Pergafast™ Color Developer for Thermal Papers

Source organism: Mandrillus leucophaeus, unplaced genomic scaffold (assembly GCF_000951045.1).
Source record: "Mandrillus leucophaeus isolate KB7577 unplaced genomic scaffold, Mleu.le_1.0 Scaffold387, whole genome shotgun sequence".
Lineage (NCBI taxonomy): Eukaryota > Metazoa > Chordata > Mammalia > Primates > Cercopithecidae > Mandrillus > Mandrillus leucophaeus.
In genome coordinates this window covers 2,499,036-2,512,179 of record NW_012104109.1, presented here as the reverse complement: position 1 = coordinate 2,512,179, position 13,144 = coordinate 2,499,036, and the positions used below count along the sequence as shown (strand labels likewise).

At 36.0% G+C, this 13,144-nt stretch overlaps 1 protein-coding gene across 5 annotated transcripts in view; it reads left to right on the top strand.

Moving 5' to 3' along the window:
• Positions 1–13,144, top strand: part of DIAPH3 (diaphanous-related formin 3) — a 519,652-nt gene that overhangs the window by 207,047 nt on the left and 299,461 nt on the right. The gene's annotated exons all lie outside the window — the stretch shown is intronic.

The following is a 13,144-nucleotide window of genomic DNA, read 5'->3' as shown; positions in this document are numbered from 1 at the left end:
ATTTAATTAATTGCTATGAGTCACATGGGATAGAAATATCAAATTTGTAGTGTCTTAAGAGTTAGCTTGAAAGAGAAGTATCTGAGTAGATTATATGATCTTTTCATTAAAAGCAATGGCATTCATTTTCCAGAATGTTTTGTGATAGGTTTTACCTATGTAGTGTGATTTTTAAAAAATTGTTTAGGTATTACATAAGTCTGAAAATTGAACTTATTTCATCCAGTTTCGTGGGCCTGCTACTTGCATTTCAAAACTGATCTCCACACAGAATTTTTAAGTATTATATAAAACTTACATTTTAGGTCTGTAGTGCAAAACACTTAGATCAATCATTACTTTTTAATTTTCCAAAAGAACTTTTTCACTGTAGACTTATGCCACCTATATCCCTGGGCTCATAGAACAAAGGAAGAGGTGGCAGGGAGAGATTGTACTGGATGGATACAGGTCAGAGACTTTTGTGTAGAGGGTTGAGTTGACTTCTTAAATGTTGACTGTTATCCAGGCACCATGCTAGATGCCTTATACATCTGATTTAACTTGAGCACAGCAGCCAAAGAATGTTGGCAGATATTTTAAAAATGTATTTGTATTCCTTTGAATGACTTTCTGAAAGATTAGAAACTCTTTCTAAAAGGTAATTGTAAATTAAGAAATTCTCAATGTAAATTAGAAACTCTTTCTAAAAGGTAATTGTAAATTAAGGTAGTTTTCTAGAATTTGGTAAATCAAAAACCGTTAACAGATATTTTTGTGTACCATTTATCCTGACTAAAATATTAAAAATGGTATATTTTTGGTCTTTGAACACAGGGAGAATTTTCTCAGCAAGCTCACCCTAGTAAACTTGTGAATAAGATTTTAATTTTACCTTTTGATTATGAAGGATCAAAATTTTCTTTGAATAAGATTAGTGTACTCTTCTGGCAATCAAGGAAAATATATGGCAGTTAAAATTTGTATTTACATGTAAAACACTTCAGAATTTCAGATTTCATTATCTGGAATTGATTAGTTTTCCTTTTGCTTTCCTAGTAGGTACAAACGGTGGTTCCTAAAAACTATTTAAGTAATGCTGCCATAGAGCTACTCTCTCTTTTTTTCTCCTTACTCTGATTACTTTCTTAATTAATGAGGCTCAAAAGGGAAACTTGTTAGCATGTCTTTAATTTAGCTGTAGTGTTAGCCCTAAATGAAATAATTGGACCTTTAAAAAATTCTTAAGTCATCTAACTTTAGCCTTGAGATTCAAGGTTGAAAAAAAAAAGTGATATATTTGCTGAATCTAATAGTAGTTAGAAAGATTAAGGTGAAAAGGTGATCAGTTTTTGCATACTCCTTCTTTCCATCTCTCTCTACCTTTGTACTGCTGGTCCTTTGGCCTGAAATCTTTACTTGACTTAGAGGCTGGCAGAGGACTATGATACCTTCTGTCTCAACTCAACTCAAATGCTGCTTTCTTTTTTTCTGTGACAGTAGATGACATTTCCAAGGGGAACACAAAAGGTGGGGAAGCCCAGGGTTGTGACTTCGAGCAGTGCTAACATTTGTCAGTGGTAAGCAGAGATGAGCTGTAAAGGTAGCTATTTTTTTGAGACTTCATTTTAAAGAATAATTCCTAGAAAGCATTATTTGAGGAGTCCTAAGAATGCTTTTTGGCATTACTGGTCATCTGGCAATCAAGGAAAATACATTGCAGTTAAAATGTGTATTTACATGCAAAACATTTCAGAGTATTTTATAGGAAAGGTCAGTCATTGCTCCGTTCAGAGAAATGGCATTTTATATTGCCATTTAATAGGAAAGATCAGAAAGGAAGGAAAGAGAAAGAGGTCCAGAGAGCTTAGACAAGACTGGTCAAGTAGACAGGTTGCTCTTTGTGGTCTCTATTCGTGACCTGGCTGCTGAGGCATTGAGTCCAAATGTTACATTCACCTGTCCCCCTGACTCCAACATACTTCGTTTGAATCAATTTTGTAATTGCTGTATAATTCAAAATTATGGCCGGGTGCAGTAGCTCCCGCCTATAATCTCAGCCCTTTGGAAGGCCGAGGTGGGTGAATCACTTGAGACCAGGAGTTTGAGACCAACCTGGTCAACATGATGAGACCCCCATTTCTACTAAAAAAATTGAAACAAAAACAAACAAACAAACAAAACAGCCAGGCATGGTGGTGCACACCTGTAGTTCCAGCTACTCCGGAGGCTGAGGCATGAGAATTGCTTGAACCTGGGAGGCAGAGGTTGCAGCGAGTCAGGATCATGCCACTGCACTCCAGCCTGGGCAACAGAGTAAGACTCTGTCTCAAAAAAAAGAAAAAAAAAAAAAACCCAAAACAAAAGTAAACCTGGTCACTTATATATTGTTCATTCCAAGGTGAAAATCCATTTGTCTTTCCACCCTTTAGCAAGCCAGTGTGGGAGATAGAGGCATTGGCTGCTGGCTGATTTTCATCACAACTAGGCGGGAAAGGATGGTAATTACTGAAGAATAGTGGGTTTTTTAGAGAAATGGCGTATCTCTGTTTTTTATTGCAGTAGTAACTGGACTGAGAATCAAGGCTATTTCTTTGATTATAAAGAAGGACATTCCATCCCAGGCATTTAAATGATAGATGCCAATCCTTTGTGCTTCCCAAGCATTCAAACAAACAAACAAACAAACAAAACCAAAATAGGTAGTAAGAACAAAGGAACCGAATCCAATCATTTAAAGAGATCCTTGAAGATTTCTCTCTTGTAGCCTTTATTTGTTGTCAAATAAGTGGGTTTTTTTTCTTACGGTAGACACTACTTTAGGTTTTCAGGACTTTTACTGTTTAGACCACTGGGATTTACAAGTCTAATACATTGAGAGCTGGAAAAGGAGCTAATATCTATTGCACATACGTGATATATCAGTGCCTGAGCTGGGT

<p>Direct thermal printing is widely used by industries, retailers and consumers because it does not use ink to make an image and allows for variable data printing. As a result, it doesn&rsquo;t require ink cartridges or toner. The only consumable needed for direct thermal printing is thermal paper, a specialty paper coated with chemicals &mdash; color formers and developers &mdash; that change color when exposed to heat.</p> <p>As part of its colorant capabilities, Solenis offers a color developer, marketed under the brand name Pergafast, for thermal papers. This innovation offers papermakers a viable alternative to bisphenol A (BPA), a chemical considered to be an endocrine disruptor. In fact, Pergafast 201 was the first color developer on the market that was both BPA-free and non-phenolic.</p> <p>Pergafast 201 is a versatile color developer that can be used in all top-coated and non-top-coated grades of thermal paper. It produces high-quality, stable images and provides excellent resistance to heat and water, as well as oils, fats and plasticizers. As a result, it has earned a reputation as the go-to color development solution for a wide range of applications, including point-of-sale receipts, tickets, tags, labels and bank statements.</p> <h2>How Color Developers Work</h2> <p>Thermal paper (also known as heat-sensitive recording media) is made by applying a thermally reactive layer on top of a base paper. Color developers are a key component of this thermosensitive layer. The other components are:</p> <ul> <li>Color formers, which are leuco dyes (colorless but become colored when reacted)</li> <li>Sensitizers, which reduce the melting point of the color former/developer mixture</li> <li>Binders, which adhere the coating to the paper</li> </ul> <p>During printing, the thermal head of the printing unit pulses heat to the paper, which causes the components to melt, triggering the transfer of a proton from the color developer to the leuco dye. When the leuco dye receives the proton, it transforms chemically, changing from its colorless (i.e., leuco) form to its colored form, which, in most cases, is black.</p> <h2>More Information</h2> <p>If you have a question about Pergafast 201 color developer for heat-sensitive recording media or if you would like to have technical advice on how this color developer can be used in your formulation, <a href="/en/contact/ask-expert/">ask a Solenis expert today</a>.</p>

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